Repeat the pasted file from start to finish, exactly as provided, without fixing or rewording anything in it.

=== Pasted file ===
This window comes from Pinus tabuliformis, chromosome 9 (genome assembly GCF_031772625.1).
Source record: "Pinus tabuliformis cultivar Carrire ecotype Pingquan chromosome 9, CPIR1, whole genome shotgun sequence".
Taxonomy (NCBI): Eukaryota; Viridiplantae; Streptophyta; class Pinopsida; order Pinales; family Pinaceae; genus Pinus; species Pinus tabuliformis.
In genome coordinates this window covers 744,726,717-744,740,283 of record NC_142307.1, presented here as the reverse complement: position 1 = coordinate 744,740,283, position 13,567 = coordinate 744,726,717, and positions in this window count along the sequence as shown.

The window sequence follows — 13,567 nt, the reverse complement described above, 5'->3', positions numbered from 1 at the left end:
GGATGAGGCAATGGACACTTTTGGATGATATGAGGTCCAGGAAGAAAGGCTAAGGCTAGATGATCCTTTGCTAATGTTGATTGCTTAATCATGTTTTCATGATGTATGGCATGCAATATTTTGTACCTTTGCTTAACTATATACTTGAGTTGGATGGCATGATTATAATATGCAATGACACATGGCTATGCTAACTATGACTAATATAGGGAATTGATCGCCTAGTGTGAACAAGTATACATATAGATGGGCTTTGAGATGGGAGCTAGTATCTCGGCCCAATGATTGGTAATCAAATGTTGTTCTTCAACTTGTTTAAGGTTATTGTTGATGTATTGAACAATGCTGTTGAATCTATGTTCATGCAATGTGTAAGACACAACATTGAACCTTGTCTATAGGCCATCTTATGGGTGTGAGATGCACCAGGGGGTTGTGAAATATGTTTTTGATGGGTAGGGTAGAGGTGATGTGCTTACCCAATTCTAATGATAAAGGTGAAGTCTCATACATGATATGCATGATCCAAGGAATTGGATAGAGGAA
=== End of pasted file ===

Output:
This window comes from Pinus tabuliformis, chromosome 9 (genome assembly GCF_031772625.1).
Source record: "Pinus tabuliformis cultivar Carrire ecotype Pingquan chromosome 9, CPIR1, whole genome shotgun sequence".
Taxonomy (NCBI): Eukaryota; Viridiplantae; Streptophyta; class Pinopsida; order Pinales; family Pinaceae; genus Pinus; species Pinus tabuliformis.
In genome coordinates this window covers 744,726,717-744,740,283 of record NC_142307.1, presented here as the reverse complement: position 1 = coordinate 744,740,283, position 13,567 = coordinate 744,726,717, and positions in this window count along the sequence as shown.

The window sequence follows — 13,567 nt, the reverse complement described above, 5'->3', positions numbered from 1 at the left end:
GGATGAGGCAATGGACACTTTTGGATGATATGAGGTCCAGGAAGAAAGGCTAAGGCTAGATGATCCTTTGCTAATGTTGATTGCTTAATCATGTTTTCATGATGTATGGCATGCAATATTTTGTACCTTTGCTTAACTATATACTTGAGTTGGATGGCATGATTATAATATGCAATGACACATGGCTATGCTAACTATGACTAATATAGGGAATTGATCGCCTAGTGTGAACAAGTATACATATAGATGGGCTTTGAGATGGGAGCTAGTATCTCGGCCCAATGATTGGTAATCAAATGTTGTTCTTCAACTTGTTTAAGGTTATTGTTGATGTATTGAACAATGCTGTTGAATCTATGTTCATGCAATGTGTAAGACACAACATTGAACCTTGTCTATAGGCCATCTTATGGGTGTGAGATGCACCAGGGGGTTGTGAAATATGTTTTTGATGGGTAGGGTAGAGGTGATGTGCTTACCCAATTCTAATGATAAAGGTGAAGTCTCATACATGATATGCATGATCCAAGGAATTGGATAGAGGAA